As some obituaries written for Pete Seeger today note, he lived on a mountainside near the Hudson River. On the other side of that mountain was where I spent my teenage summers, at Surprise Lake Camp. And Seeger could not have been a greater neighbor to the 500 campers and staff who swarmed up to SLC to fill our side of the valley for two months every year.
He would come over and play a concert or two each summer. As a 13-year-old, I was introduced to his songbook, which became a shared reference point that was drawn upon for countless campfires, overnights and sing-alongs. I was fortunate to enjoy those melodies for six summers. During my final, pre-college summer at the camp, I was able to pay forward as a counselor, explaining to new campers the gift we were all sharing.
Befitting the shared spirit and energy of the man and the camp, we often had to work for those songs. Concerts were coordinated with Shomrei Adamah — a sort of Jewish Earth Day. Packs of kids were dispatched to the local Hudson River to restore watersheds. We would hike local mountain trails to clear litter and debris.
Then in the evenings we’d pile into the Eddie Cantor Theater (named after its generous Vaudevillian benefactor, and a famous camp alumnus) to sing songs with Pete and hear stories about his life. A personal favorite moment was when he would jokingly claim ownership of the Woody Guthrie classic “This Land Is Your Land,” and go on to work through the logical contradictions of owning a song about shared spaces.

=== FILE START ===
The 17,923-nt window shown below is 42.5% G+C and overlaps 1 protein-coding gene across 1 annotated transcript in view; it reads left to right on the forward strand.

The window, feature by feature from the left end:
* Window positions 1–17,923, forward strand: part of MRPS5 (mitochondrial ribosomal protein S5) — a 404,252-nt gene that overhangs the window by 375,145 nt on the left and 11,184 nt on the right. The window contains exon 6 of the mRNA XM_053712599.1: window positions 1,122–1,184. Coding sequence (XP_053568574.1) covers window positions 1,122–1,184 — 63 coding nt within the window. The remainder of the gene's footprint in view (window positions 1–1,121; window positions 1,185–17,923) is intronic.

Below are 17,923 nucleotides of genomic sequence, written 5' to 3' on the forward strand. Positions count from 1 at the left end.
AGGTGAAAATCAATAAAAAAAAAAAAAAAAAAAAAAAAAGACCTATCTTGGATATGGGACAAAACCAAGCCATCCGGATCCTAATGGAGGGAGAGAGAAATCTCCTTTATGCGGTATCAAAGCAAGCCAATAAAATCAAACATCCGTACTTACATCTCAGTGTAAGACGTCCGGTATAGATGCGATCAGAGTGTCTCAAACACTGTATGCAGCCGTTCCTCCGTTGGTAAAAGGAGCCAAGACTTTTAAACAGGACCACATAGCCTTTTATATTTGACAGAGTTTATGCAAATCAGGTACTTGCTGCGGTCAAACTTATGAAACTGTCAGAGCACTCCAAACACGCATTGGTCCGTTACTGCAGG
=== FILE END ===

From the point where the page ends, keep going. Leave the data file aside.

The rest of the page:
Mine is hardly a singular story. I’m part of a network of tens of thousands of New York area kids who grew up with his music. My own group in the late-’90s would sing “If I Had a Hammer” at morning roundups and spend evenings dancing (awkwardly) to Biggie and Boyz II Men. And a generation or two earlier, Neil Diamond was apparently one of those kids at morning roundup being influenced by Seeger. Camp Director Jordan Dale said Diamond considers the camp one of the formative experiences of his career. “He often refers to Surprise Lake Camp in his speeches. He was inspired by Pete Seeger,” Dale said.
That connective strand continues to this day. On Facebook, my feed is overrun with old friends sharing their remembrances. And those annual concerts Seeger performed, even into his 90s, are recorded and shared on YouTube. There was always a stool for Pete to rest on, but in the videos you see Pete standing with his banjo. Still singing a song about danger, about warning, about a love between his brothers and his sisters all over this land.